Every time I blink these days, it seems a friend or acquaintance has created a blog. Whether it be a blog about meat, a blog about a summer in Ghana, or a blog about fashion, everyone's got something to say. And this isn't a phenomenon striking a small literary group in Boston--no, this new craze is spreading across the globe.
Celebrities like Kanye West and Michael Ian Black update their blogs daily, while writers like Tao Lin and Felicia Sullivan have built a strong reader base thanks to blogging. This somewhat indulgent NY Times Magazine piece attempts to break down the public's fascination with the lives and musings of complete strangers.
Is it that we're a generation obsessed with...ourselves? Or is it just that we're so excited to have a platform where we can broadcast our opinions to the world (ostensibly), no rejections or censors or boundaries to hold us back?
We breached the blogging discussion at a party I attended several weeks ago. A few friends expressed the sentiment that they wanted to start blogs of their own, but were "afraid people would read it." One friend even went so far as to start a blog, and then delete it when she thought too many people were reading it. I found this fascinating. I can understand fearing the implications if you were to blog about your personal life à la Emily Gould, but I think that as long as you're savvy enough to know where to draw the line, a blog about yourself can actually be pretty interesting. I myself subscribe to several blogs written by people I have never met because I am intrigued by what they have to say. In fact, I would love to start my own blog, but the reason I don't is I'm afraid people WON'T want to read what I have to say. So for now, I'll stick to the illustrious Fringe blog.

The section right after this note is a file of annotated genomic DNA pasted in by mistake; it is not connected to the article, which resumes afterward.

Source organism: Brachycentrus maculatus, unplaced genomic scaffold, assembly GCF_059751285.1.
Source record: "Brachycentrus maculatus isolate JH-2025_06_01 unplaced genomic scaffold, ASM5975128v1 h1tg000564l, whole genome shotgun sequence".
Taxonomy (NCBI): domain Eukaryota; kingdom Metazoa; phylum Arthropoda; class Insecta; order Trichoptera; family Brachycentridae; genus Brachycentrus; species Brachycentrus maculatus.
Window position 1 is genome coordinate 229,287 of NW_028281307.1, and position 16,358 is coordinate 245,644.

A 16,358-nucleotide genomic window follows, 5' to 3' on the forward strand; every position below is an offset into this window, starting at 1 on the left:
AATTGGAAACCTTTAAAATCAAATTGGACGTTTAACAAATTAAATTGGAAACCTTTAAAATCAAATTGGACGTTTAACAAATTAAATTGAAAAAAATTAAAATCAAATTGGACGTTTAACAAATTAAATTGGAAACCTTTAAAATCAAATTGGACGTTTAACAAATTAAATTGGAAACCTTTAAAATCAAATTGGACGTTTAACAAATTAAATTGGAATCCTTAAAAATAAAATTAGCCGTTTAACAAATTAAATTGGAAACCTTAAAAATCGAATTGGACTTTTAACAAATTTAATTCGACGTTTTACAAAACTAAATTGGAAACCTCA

Oh, and Vernacular, a new blog written by Emerson students and alumni (myself included) about the Boston literary scene and beyond. Be sure to check it out. And, as always, thanks for reading.